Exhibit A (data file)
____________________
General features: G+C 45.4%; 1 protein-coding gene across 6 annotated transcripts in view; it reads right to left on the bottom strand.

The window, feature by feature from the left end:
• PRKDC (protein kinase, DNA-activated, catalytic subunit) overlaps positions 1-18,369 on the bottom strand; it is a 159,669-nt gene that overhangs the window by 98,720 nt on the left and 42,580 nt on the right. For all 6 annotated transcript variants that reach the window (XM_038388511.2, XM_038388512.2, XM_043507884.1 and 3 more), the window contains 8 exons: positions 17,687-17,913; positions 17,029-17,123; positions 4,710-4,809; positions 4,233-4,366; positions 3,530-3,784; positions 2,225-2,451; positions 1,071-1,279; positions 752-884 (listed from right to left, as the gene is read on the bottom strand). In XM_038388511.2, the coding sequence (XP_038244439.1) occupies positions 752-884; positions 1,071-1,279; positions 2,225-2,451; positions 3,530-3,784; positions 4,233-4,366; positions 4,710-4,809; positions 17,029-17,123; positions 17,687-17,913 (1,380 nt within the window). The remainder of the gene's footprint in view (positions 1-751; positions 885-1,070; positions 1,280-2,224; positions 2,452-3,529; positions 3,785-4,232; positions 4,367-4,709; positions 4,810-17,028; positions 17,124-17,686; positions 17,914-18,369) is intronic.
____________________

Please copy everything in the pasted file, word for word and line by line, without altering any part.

General features: G+C 45.4%; 1 protein-coding gene across 6 annotated transcripts in view; it reads right to left on the bottom strand.

The window, feature by feature from the left end:
• PRKDC (protein kinase, DNA-activated, catalytic subunit) overlaps positions 1-18,369 on the bottom strand; it is a 159,669-nt gene that overhangs the window by 98,720 nt on the left and 42,580 nt on the right. For all 6 annotated transcript variants that reach the window (XM_038388511.2, XM_038388512.2, XM_043507884.1 and 3 more), the window contains 8 exons: positions 17,687-17,913; positions 17,029-17,123; positions 4,710-4,809; positions 4,233-4,366; positions 3,530-3,784; positions 2,225-2,451; positions 1,071-1,279; positions 752-884 (listed from right to left, as the gene is read on the bottom strand). In XM_038388511.2, the coding sequence (XP_038244439.1) occupies positions 752-884; positions 1,071-1,279; positions 2,225-2,451; positions 3,530-3,784; positions 4,233-4,366; positions 4,710-4,809; positions 17,029-17,123; positions 17,687-17,913 (1,380 nt within the window). The remainder of the gene's footprint in view (positions 1-751; positions 885-1,070; positions 1,280-2,224; positions 2,452-3,529; positions 3,785-4,232; positions 4,367-4,709; positions 4,810-17,028; positions 17,124-17,686; positions 17,914-18,369) is intronic.